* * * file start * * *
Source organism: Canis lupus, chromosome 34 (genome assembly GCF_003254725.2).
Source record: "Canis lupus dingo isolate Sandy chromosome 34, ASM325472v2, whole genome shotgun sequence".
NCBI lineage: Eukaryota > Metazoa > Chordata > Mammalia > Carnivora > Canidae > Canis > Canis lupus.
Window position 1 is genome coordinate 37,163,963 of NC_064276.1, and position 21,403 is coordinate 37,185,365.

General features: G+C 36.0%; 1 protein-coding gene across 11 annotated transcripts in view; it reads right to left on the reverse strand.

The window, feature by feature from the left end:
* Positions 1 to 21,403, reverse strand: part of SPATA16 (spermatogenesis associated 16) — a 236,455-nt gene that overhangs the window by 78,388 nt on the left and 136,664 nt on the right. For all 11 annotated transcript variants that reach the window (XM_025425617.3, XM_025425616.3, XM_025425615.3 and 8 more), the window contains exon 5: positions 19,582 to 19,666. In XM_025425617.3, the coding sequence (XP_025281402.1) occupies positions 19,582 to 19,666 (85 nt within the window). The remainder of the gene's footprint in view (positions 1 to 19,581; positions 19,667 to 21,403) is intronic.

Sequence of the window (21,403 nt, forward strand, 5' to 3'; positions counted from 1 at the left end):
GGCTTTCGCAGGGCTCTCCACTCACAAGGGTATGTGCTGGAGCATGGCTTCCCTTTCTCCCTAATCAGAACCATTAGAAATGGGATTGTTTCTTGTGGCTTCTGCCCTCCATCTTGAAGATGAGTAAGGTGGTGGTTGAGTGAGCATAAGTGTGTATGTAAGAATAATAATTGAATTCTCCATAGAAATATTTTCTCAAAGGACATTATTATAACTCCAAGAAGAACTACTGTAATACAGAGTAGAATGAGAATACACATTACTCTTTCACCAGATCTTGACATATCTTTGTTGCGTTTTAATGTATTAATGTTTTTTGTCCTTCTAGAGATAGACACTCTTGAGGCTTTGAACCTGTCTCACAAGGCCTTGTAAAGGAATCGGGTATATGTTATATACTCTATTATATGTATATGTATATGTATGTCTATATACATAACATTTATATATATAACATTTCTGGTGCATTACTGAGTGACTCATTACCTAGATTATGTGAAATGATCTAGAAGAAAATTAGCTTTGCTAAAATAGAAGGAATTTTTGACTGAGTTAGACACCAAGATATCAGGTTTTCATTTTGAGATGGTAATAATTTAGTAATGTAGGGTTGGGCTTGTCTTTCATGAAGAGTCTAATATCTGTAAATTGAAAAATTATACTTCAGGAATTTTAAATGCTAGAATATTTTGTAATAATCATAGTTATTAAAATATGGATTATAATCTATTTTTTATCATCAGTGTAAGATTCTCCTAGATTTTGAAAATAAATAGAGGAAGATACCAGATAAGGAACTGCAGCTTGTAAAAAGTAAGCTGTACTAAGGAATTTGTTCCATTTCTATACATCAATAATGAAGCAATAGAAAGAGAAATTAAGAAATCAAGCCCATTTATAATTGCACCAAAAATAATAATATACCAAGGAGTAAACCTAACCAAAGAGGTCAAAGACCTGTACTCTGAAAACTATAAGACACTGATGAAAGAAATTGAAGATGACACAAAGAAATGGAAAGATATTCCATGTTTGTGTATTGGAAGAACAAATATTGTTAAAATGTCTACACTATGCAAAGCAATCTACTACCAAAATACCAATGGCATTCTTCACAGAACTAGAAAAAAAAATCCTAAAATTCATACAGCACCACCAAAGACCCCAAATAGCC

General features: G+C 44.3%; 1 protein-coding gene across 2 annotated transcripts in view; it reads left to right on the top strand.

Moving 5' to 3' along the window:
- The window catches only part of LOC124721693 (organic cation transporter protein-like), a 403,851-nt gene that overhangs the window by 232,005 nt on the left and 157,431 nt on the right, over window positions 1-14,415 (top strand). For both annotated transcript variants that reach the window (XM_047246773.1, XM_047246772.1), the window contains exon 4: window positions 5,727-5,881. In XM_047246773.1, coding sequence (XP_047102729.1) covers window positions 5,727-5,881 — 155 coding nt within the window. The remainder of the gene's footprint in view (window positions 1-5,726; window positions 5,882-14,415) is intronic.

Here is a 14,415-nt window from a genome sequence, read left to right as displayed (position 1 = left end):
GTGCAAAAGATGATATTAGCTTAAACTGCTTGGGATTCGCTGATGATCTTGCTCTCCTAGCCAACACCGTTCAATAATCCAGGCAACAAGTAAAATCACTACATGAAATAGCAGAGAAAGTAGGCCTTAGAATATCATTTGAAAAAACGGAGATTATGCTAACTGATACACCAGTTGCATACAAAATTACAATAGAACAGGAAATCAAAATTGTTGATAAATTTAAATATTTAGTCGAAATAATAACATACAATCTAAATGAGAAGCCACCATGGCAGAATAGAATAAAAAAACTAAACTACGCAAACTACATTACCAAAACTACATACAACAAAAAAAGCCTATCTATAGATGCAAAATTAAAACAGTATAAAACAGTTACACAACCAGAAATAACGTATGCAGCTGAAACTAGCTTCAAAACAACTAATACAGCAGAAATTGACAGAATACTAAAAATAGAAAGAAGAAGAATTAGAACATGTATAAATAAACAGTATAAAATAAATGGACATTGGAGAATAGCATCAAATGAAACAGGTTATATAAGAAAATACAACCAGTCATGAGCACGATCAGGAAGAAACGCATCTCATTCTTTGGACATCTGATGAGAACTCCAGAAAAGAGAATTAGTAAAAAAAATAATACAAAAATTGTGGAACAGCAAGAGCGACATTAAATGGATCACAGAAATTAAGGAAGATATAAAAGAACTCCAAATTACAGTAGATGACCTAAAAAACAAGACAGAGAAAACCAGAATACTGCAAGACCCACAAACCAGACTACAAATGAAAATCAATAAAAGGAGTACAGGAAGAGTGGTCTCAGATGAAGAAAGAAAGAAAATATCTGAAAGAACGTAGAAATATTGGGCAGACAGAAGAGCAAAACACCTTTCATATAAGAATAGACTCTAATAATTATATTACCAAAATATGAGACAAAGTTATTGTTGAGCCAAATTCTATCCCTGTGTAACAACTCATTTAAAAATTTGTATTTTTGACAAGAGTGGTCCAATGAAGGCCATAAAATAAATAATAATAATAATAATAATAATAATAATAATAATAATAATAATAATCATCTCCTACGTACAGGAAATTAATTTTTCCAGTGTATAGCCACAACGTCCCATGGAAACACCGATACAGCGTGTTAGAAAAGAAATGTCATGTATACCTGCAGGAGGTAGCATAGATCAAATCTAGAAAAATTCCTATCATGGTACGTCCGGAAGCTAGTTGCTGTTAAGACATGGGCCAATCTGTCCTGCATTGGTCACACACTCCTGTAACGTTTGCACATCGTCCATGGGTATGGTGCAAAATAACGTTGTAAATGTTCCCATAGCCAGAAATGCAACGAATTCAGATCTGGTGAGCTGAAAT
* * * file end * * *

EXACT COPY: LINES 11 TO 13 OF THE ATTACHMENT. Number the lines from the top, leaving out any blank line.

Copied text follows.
Moving 5' to 3' along the window:
- The window catches only part of LOC124721693 (organic cation transporter protein-like), a 403,851-nt gene that overhangs the window by 232,005 nt on the left and 157,431 nt on the right, over window positions 1-14,415 (top strand). For both annotated transcript variants that reach the window (XM_047246773.1, XM_047246772.1), the window contains exon 4: window positions 5,727-5,881. In XM_047246773.1, coding sequence (XP_047102729.1) covers window positions 5,727-5,881 — 155 coding nt within the window. The remainder of the gene's footprint in view (window positions 1-5,726; window positions 5,882-14,415) is intronic.

Here is a 14,415-nt window from a genome sequence, read left to right as displayed (position 1 = left end):